Defying the Supreme Court; 'Ghost Prisoners,' Guantanamo and Due Process

The Washington Times (Washington, DC), January 17, 2005 | Go to article overview

Defying the Supreme Court; 'Ghost Prisoners,' Guantanamo and Due Process


Byline: Nat Hentoff, THE WASHINGTON TIMES

The administration plans to help spend the re-elected president's additional political capital by keeping certain non-citizen suspected terrorists in prison without charges for what may be the rest of their lives. They will never be brought before a judge or a neutral fact-finder. This is yet another revision of this nation's rule of law.

As Republican Sen. Richard Lugar, a widely respected and independent expert on foreign affairs, said on Fox News Channel on Jan. 2: "A life in prison without even a trial is unheard of in this country and this proposal is a bad idea. We ought to have a very careful constitutional look at this." Moreover, Defense Secretary Donald Rumsfeld has pointed out that our global war against terrorism will not be over until all terrorist organizations with murderous global intentions are eliminated. It may take so long for such a day to come that these could be essentially life sentences for the imprisoned alleged terrorists.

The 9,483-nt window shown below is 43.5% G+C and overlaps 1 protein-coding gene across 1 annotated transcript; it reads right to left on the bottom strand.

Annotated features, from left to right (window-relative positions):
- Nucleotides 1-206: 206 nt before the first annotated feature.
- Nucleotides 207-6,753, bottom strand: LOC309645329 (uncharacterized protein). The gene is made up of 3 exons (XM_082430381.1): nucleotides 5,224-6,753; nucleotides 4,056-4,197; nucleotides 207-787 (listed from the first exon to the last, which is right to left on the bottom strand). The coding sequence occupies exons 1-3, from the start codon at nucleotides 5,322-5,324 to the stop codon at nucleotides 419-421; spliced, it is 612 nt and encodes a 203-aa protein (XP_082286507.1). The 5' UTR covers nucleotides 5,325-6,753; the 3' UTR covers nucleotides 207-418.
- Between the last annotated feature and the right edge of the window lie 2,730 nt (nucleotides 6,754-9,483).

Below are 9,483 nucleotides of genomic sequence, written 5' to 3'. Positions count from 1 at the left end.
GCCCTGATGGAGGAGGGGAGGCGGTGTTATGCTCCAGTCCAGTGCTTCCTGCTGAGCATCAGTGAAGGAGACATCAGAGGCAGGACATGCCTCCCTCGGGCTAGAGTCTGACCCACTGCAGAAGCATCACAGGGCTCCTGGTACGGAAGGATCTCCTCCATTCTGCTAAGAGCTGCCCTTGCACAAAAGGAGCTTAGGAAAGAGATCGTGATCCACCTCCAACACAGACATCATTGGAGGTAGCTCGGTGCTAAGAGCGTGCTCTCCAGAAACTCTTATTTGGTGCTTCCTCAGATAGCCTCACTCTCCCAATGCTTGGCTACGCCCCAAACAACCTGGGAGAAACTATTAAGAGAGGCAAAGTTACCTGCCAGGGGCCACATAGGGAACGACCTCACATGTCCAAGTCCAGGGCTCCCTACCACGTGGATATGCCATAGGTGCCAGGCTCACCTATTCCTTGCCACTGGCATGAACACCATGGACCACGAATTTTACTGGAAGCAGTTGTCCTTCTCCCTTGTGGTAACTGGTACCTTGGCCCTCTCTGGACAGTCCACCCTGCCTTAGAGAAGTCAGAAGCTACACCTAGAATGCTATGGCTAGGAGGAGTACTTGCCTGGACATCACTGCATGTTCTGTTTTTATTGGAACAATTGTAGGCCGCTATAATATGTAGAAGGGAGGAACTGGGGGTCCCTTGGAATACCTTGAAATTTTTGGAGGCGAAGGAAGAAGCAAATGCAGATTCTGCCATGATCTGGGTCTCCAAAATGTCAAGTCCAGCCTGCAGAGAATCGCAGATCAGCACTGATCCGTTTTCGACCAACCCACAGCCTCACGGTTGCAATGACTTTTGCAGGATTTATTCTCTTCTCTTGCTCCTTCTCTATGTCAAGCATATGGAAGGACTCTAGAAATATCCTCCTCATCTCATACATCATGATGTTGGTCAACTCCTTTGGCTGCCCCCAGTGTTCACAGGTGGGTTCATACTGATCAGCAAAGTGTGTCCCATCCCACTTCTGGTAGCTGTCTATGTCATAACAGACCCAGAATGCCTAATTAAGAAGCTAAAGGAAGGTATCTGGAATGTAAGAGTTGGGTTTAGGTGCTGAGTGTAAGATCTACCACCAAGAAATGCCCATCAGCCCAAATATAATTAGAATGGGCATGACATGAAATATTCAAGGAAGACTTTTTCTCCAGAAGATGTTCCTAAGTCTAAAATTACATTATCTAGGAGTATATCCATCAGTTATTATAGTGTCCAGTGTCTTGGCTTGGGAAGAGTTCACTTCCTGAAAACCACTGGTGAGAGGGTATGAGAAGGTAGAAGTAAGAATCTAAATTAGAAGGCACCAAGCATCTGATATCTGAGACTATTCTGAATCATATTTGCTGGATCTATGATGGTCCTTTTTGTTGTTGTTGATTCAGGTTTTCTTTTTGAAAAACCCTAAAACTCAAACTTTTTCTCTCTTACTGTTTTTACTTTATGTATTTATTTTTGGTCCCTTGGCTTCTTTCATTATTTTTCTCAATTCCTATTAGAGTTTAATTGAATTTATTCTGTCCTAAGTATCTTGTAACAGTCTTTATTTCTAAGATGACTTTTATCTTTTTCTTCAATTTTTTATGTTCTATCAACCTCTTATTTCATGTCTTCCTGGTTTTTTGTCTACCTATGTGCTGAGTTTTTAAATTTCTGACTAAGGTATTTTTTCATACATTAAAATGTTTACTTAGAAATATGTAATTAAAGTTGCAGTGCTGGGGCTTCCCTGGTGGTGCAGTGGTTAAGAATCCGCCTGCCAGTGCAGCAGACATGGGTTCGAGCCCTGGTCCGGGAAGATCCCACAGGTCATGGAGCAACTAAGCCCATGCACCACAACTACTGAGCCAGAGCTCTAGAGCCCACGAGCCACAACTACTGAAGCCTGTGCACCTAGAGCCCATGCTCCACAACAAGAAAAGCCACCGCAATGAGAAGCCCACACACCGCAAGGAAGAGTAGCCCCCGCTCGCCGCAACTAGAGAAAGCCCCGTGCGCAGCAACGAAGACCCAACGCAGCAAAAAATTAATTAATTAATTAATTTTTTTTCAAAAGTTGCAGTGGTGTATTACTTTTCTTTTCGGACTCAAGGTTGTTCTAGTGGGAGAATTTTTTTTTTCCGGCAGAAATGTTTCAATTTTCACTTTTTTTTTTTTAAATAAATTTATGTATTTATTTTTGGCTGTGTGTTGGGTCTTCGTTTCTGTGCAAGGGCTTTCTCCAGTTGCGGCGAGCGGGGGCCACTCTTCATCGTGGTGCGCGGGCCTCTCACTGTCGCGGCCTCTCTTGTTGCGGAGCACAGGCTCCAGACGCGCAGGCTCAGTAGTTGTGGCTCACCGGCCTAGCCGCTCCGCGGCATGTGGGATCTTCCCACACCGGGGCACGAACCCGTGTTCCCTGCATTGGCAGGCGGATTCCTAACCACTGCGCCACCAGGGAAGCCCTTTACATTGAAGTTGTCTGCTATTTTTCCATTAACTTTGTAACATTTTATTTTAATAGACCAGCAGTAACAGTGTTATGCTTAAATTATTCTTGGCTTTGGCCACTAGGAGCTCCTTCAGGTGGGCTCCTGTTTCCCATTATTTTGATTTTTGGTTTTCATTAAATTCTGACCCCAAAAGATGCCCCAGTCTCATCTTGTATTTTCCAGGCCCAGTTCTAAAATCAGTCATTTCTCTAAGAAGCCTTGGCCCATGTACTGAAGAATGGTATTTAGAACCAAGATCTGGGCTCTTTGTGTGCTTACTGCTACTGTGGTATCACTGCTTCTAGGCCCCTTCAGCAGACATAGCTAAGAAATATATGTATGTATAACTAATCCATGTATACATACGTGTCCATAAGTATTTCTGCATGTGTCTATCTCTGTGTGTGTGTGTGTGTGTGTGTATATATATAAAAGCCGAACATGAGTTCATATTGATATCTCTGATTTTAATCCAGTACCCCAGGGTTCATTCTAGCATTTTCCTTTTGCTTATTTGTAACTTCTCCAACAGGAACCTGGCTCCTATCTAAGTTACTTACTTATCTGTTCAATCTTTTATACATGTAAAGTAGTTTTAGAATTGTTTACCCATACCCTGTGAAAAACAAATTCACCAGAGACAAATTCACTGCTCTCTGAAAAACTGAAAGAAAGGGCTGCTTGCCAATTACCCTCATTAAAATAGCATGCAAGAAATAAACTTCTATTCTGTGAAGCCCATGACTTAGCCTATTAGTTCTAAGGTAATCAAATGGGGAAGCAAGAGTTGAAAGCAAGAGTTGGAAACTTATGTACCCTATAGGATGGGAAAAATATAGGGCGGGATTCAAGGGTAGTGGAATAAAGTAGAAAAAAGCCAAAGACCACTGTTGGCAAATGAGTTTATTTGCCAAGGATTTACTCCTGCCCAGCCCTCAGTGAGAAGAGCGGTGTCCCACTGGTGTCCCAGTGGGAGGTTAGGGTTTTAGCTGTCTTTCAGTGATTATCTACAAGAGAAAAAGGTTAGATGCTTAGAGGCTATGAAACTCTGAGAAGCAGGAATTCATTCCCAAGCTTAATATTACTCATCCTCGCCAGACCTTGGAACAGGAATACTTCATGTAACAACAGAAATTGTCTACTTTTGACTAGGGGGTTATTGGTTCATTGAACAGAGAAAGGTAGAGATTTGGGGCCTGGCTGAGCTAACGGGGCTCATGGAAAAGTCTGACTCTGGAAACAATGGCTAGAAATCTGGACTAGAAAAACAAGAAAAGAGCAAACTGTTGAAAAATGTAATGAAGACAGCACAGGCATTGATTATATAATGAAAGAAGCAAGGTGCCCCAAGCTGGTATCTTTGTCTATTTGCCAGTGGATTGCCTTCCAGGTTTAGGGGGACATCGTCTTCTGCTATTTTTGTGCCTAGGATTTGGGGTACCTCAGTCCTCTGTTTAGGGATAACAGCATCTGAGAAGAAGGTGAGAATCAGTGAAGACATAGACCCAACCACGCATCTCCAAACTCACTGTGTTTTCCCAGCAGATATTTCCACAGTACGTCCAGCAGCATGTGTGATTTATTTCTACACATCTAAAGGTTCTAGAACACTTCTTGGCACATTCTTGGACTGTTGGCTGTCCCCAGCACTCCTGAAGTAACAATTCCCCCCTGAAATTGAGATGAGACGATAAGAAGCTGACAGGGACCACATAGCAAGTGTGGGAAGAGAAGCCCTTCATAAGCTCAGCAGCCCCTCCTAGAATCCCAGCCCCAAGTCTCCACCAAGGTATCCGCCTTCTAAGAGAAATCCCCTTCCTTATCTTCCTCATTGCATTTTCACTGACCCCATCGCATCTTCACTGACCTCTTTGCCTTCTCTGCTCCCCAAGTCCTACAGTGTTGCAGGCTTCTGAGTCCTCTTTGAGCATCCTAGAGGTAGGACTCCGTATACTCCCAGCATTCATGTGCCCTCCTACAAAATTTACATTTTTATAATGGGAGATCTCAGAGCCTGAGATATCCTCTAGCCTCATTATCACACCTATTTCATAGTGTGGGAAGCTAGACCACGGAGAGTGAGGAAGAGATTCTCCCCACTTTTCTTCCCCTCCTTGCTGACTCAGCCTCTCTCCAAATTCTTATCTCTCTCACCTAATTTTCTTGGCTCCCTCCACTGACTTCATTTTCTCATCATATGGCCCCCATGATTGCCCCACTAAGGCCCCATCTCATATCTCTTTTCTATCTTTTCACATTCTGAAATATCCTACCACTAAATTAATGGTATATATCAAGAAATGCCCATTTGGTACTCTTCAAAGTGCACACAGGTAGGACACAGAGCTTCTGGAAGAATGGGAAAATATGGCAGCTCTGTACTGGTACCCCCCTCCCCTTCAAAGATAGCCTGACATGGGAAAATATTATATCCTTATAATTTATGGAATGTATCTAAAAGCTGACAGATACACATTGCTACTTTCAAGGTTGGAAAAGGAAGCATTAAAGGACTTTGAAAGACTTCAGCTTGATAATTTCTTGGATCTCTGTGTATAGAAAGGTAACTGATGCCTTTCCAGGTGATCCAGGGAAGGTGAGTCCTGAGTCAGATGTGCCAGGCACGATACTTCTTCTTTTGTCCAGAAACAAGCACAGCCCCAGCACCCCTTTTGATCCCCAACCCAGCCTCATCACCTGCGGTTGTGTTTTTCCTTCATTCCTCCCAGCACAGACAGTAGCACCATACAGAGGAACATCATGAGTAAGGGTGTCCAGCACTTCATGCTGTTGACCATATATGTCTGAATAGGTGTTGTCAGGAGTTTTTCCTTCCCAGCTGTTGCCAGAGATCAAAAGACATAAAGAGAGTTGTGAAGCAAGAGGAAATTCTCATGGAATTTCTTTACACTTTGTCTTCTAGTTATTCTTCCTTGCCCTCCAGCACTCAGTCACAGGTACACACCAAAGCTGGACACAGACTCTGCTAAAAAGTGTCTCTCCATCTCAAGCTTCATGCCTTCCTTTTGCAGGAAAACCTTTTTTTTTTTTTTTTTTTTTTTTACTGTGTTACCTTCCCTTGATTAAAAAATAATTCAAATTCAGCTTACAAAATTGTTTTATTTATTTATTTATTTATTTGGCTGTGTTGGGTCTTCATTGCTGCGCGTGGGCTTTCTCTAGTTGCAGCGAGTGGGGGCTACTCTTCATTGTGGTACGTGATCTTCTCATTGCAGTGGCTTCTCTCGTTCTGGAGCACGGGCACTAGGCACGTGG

Dana Priest of The Washington Post broke this story on Jan. 2, as she has broken a good many other stories on this administration's evasions of international and domestic law.

As she said the next day on National Public Radio, the administration's thinking is "they have hundreds of suspected terrorists who they do not want to go let free for fear that they will take up arms against the United States again, but [about] who[m] they don't have enough evidence to bring them to court.

"Nor," she added, "would they really want to bring them to court because the evidence would be aired publicly." But since the evidence against these prisoners wouldn't be sufficient to even bring them to court, on what basis in international law or our own standards of justice can the president justify this plan? Also, last June, the Supreme Court ruled that our detainees at Guantanamo Bay are entitled to have some form of due process, either in our federal courts or in a hearing before a neutral decision-maker. But the administration's new idea of how to deal with suspected terrorists condemns the prisoners at Guantanamo to be in legal limbo, thereby defying the Supreme Court.

Another way of keeping these prisoners indefinitely, the State Department has suggested, was described by Ms. Priest on NPR: "Why not move the large blocs of nationals (suspected of terrorism) from Saudi Arabia or Yemen or Afghanistan into newly-built prisons in those countries (that the United States would pay to construct)"? …

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